Last weekend, despite poor reviews, Resident Evil: Extinction dominated the U.S. box office, opening with an impressive $24 million take. That makes it the third hit entry in the Resident Evil franchise, and something even rarer: one of few successful video game-to-theatrical movie adaptations.
There’s been about 20 or so of those in the last 10 years, but by my count, only five* have done well in theaters: The three featuring Milla Jovovich battling zombies, the first Tomb Raider movie with Angelina Jolie, and just squeaking in, the survival-horror pic Silent Hill.
According to movie tracker Box Office Mojo, all of them have grossed at least twice their production budget, roughly the point when movies start to break even. That gives us enough data points to establish several rules of thumb for producers who want to develop future game adaptations:
1 – Develop a property with themes/elements similar to a currently successful movie genre
This attracts an existing audience otherwise unfamiliar with the underlying game. The first Tomb Raider offered fantastic globe-trotting action-adventure, comparable to the James Bond and The Mummy movies, among other recent hits. The Resident Evil trilogy and Silent Hill have strong horror elements, a genre that’s come back into vogue recently with hits like The Ring, Saw, Land of the Dead etc. Like the popular Underworld movies, the Evil movies are also strong on stylized goth-futuristic action.
2 – Feature a hot babe protagonist
A double treat for the teen-to-early-20s demographic, which makes up most of the audience during a Hollywood movie’s opening weekend: The guys are eager to go for the babe ogling, while their otherwise reluctant female dates are slightly more willing than usual to come along because at least there’s a tough chick kicking butt on-screen.
3 – Keep the budget low
Most of these hits were made for $50 million or less, highly economical by Hollywood standards. Tomb Raider’s budget was $115 million, but that’s still on the low side for an action movie. (And thanks to Paramount’s creative financing, the studio only put up $7 million of its own money to make it.)
Like everything in Hollywood, of course, these rules don’t guarantee profitability (the second Tomb Raider sputtered.) More importantly, none of these movies were anywhere close to becoming blockbusters, defined as grossing over $200 million domestically. (By far the most successful of the five with a $130 million U.S.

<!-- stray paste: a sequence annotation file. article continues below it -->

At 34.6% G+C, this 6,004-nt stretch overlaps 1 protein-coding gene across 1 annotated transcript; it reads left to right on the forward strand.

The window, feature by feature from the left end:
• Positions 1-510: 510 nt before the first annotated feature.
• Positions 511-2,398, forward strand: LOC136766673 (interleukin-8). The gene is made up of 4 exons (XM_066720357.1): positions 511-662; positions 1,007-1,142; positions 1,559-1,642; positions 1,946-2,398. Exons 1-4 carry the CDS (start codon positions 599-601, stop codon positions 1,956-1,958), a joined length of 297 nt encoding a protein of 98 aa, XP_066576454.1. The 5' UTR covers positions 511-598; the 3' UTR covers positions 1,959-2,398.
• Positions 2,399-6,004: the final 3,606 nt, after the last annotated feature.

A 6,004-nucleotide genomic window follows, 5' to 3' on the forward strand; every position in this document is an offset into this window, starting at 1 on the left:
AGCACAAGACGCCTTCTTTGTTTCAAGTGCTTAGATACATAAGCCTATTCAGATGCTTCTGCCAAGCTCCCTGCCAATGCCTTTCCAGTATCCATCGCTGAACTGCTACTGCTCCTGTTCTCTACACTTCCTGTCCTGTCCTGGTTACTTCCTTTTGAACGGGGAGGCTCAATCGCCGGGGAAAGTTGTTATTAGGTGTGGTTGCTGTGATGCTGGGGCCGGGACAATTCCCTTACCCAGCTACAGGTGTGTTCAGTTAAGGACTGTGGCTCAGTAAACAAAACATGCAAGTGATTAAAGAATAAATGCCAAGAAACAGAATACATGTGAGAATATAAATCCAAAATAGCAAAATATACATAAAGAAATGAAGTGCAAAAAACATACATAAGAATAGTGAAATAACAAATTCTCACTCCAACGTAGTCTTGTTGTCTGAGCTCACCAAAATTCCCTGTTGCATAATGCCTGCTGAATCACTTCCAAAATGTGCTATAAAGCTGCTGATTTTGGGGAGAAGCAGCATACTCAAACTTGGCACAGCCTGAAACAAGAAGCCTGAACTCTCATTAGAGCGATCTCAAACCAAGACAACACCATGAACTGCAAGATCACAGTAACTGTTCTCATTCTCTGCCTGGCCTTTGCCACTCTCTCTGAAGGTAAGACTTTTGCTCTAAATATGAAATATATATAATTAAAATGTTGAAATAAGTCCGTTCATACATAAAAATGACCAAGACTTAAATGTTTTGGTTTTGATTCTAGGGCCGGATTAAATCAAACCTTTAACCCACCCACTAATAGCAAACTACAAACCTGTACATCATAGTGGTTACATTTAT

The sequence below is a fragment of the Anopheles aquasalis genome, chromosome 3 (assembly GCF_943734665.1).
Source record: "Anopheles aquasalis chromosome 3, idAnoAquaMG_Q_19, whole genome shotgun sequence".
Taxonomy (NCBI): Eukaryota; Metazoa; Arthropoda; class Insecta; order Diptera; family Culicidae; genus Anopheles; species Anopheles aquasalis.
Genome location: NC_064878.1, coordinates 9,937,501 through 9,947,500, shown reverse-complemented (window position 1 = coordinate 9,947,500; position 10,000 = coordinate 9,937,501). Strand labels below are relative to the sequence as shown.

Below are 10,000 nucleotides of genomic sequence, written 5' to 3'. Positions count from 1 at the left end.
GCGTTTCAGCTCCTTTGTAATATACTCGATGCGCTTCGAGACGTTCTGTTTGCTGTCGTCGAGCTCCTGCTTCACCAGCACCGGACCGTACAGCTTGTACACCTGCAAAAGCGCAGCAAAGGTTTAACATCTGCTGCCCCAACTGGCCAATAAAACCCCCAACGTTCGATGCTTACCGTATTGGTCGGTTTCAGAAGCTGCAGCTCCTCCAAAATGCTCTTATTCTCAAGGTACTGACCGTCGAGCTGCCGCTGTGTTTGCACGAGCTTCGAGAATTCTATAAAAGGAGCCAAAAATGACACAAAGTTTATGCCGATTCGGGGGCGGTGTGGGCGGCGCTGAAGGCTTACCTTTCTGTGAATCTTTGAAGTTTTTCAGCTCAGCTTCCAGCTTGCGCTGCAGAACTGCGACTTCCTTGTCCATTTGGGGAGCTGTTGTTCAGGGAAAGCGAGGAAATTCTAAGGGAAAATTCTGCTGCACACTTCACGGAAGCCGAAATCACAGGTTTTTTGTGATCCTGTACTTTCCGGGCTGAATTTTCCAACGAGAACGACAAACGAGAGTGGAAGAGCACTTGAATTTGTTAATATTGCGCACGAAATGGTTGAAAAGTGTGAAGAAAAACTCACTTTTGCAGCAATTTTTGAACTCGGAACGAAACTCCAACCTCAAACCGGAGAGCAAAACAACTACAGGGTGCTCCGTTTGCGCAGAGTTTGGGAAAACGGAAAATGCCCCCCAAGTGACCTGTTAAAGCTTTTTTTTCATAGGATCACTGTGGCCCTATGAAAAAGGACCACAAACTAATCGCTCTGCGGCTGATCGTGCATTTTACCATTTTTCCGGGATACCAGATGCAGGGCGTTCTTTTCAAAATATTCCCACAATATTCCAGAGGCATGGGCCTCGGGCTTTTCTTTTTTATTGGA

take, the first Tomb Raider, hardly counts.) This showcases the painful reality that video games simply don’t have the wide appeal to compete in the truly mass market with Hollywood tent poles like Spider-Man and Pirates of the Caribbean. At best, game movies only work as niche operations.
Which brings us to Halo. Unless its underlying IP is drastically changed, a Halo movie would have none of these three qualities. I can’t think of a sci-fi military action movie doing well since 1986’s Aliens, and whose hero was Sigourney Weaver, not a faceless dude in bulky armor. (More worrying, the comparable Doom adaptation with The Rock recently bombed.) Despite this, the announcement that Peter “Lord of the Rings” Jackson is producing a Halo adaptation (with an estimated $135 million-plus budget) has sent squeals of excitement throughout the hardcore gamer community, easily making it the most anticipated adaptation yet. Microsoft (MSFT) seems to be consciously stoking this excitement with live-action commercials and footage promoting Halo 3. And while I’m a Halo fan myself, this seems like a disaster in the making. The Halo games haven’t even made Xbox the leading console. What makes Microsoft think a Halo movie will do any better?
*Not counting the successful Pokemon movies, which are based on a multi-platform franchise (TV, collectible cards, etc.) and aimed at kids; or direct-to-DVD movies, which operate on a different revenue model; or adaptations directed by the irksome Uwe Boll, whose movies bomb in theaters, but do well for their German investors, since they take advantage of
the country’s questionable tax write-off policies.